They intimidated the Jews from their building. They bribed government functionaries, so they would hold up building permits and other bureaucratic procedures. (If that sounds familiar, it should. Lois Lerner did the same to Tea Party groups as head of Exempt Organizations for the U.S. Internal Revenue Service. But no one has yet shown she needed any bribe.)
And the local garrison commander and the provincial secretary wrote a screed to King Artaxerxes on all their behalf. This screed reads remarkably like The Protocols of the Learned Elders of Zion, Mein Kampf, the broadside at Charleston Voice, and any other anti-Semitic broadside anyone can cite. It combines a grain of truth with a baleful prophecy that also is a travesty of logic.
To King Artaxerxes.
[From]: Your servants, the men in the region beyond the River [Euphrates].
Now let it be known to the king that the Jews who came up from you have come to us at Jerusalem; they are rebuilding the rebellious and evil city and are finishing the walls and repairing the foundations.
Now let it be known to the king, that if that city is rebuilt and the walls are finished, they will not pay tribute, custom or toll, and it will damage the revenue of the kings.
Now because we [h]are in the service of the palace, and it is not fitting for us to see the king’s dishonor, therefore we have sent and informed the king, so that a search may be made in the record books of your fathers. And you will discover in the record books and learn that that city is a rebellious city and damaging to kings and provinces, and that they have incited revolt within it in past days; therefore that city was laid waste. We inform the king that if that city is rebuilt and the walls finished, as a result you will have no possession in the province beyond the River.
The best lies have a grain of truth. Yes, Nebuchadnezzar II smashed the city flat after the sons of King Josiah repeatedly rebelled against his authority. But this letter also said in effect, “You let them rebuild this city, and you will lose everything you have south and west of the Euphrates.” Did that follow logically? Of course not. Furthermore: did those writing the letter really have the back of King Artaxerxes? They said literally they “ate the salt of the palace.” Salt in those days was like gold. Greeks would later say a good slave was “worth his salt.” Today a wealthy person or company pays a salary (literally: salt!) to a high-ranking employee. So “to eat someone’s salt” means to draw a salary, or something like it, from that person, company – or palace. So these were a military commander and a secretary, each one drawing a palace salary. Anyone can draw a salary. Not everyone who does, shows absolute loyalty to the one paying that salary.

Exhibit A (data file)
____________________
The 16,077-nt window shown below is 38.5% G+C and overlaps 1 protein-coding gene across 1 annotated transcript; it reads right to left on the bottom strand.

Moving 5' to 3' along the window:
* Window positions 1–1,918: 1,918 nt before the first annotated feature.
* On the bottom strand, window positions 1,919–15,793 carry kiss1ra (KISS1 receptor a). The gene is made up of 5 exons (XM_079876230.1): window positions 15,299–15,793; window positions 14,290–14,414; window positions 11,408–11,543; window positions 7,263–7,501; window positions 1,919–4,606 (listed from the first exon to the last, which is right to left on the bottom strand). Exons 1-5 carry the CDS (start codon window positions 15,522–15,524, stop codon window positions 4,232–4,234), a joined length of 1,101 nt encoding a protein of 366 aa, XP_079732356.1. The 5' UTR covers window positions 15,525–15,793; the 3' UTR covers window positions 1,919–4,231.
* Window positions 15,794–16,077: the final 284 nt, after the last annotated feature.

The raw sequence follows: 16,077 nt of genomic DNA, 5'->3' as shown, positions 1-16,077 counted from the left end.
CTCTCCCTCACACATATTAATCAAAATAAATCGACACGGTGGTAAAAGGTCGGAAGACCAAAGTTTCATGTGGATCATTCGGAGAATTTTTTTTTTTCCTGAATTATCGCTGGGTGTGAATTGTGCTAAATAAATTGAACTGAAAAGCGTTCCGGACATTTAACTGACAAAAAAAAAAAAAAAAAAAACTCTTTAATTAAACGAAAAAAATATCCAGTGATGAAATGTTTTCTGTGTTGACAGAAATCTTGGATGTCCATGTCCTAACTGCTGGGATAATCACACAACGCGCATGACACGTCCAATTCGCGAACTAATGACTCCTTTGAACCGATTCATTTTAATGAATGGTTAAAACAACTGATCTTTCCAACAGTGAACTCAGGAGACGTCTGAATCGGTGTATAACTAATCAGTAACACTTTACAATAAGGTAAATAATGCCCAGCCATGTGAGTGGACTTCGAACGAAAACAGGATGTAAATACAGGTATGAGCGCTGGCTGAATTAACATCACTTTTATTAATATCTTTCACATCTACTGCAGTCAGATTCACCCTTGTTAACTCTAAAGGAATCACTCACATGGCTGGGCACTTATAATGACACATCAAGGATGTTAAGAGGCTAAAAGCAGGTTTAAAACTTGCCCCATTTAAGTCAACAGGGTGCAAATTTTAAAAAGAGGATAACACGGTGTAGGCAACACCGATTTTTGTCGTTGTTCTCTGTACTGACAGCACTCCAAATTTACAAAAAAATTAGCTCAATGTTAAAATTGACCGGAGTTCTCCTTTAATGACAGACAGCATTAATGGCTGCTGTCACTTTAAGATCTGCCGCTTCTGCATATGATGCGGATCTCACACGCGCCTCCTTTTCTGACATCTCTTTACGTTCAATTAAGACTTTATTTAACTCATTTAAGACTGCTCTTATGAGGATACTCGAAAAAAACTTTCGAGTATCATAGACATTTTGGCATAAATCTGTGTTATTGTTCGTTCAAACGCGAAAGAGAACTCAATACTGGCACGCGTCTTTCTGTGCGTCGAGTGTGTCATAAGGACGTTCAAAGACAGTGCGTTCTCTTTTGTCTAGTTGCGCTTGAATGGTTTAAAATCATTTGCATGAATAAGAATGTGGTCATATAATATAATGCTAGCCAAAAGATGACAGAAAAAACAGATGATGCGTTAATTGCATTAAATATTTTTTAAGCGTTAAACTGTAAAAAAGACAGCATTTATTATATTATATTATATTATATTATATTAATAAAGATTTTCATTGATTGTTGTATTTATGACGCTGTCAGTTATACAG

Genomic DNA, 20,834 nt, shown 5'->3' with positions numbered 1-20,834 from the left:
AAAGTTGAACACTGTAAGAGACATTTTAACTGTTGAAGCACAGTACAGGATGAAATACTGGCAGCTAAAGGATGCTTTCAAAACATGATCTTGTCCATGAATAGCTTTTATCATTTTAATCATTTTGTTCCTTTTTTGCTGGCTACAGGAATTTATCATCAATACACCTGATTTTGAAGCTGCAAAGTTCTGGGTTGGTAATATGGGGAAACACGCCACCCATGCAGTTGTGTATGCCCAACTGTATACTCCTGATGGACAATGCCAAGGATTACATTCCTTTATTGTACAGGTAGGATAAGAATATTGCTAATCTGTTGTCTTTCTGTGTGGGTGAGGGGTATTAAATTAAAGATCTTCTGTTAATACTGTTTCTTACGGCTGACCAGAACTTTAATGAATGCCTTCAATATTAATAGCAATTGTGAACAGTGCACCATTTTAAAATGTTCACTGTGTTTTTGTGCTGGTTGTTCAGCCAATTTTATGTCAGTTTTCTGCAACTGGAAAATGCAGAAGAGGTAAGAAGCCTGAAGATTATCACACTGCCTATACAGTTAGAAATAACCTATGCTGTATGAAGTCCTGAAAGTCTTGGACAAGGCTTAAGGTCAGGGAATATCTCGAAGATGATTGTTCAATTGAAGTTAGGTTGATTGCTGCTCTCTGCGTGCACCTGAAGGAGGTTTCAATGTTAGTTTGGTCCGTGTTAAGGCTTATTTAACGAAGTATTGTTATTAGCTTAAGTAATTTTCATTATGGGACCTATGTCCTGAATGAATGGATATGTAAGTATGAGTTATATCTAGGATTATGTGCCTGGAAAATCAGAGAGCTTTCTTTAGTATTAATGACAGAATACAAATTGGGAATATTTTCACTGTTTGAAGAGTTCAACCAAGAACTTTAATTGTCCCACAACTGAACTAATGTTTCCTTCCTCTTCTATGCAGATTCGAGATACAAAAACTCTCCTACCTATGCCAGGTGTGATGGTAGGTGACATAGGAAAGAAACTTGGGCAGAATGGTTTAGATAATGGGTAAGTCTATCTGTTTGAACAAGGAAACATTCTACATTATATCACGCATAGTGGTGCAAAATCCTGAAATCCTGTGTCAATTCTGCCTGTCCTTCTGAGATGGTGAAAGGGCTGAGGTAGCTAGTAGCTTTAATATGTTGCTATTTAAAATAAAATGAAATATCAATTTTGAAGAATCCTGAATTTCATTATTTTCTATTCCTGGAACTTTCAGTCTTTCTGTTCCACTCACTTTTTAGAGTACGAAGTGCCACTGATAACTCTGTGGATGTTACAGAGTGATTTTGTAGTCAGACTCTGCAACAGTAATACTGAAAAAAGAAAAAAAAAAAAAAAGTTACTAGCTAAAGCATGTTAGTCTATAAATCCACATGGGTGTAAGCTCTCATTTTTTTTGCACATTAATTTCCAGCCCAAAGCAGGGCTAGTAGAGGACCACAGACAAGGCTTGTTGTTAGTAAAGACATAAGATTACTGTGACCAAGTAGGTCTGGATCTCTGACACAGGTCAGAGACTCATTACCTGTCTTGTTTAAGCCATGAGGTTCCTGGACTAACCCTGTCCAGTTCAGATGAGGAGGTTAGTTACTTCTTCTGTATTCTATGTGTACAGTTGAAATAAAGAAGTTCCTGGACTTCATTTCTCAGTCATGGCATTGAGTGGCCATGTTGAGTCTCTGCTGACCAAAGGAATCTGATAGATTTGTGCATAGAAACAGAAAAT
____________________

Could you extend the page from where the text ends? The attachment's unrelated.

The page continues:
Sadly, Artaxerxes did not investigate the authors. He took their blandishments at face value, found exactly what the authors knew he’d find in the archives, and stopped the work. It would not start again until a future king, Darius I, would take the throne in Susa, capital of Persia.
No Christian should support anti-Semitic acts
Why not? Because everything those bribe-taking functionaries wrote to King Artaxerxes about the Jews, the enemies of Christendom say about Christians today. First they seek to water down the Christian faith. And when that fails, they write to government officials with all sorts of baleful prophecies. “They will slow down the progress of science!” “We will see a return of Torquemada’s Inquisition!” “They are getting ready to burn ‘witches’ at the stake!” On and on and on, enough to make you vomit.
Or sometimes they elect as President one who pretends to be a Christian. And he begins by saying things like, “Let’s be reasonable! You want to punish a young woman with a baby?” And when the Christians have none of such talk, he engineers taxpayer funding of abortion. And that is only the beginning.
Do not, therefore, think anti-Semitic policies stop with the Jews. They don’t. That is why Christians should have no more truck with anti-Semitic policies at the United Nations than Jews should have with anti-Christian policies at the Department of Justice or the Internal Revenue Service.
Terry A. Hurlbut has been a student of politics, philosophy, and science for more than 35 years. He is a graduate of Yale College and has served as a physician-level laboratory administrator in a 250-bed community hospital. He also is a serious student of the Bible, is conversant in its two primary original languages, and has followed the creation-science movement closely since 1993.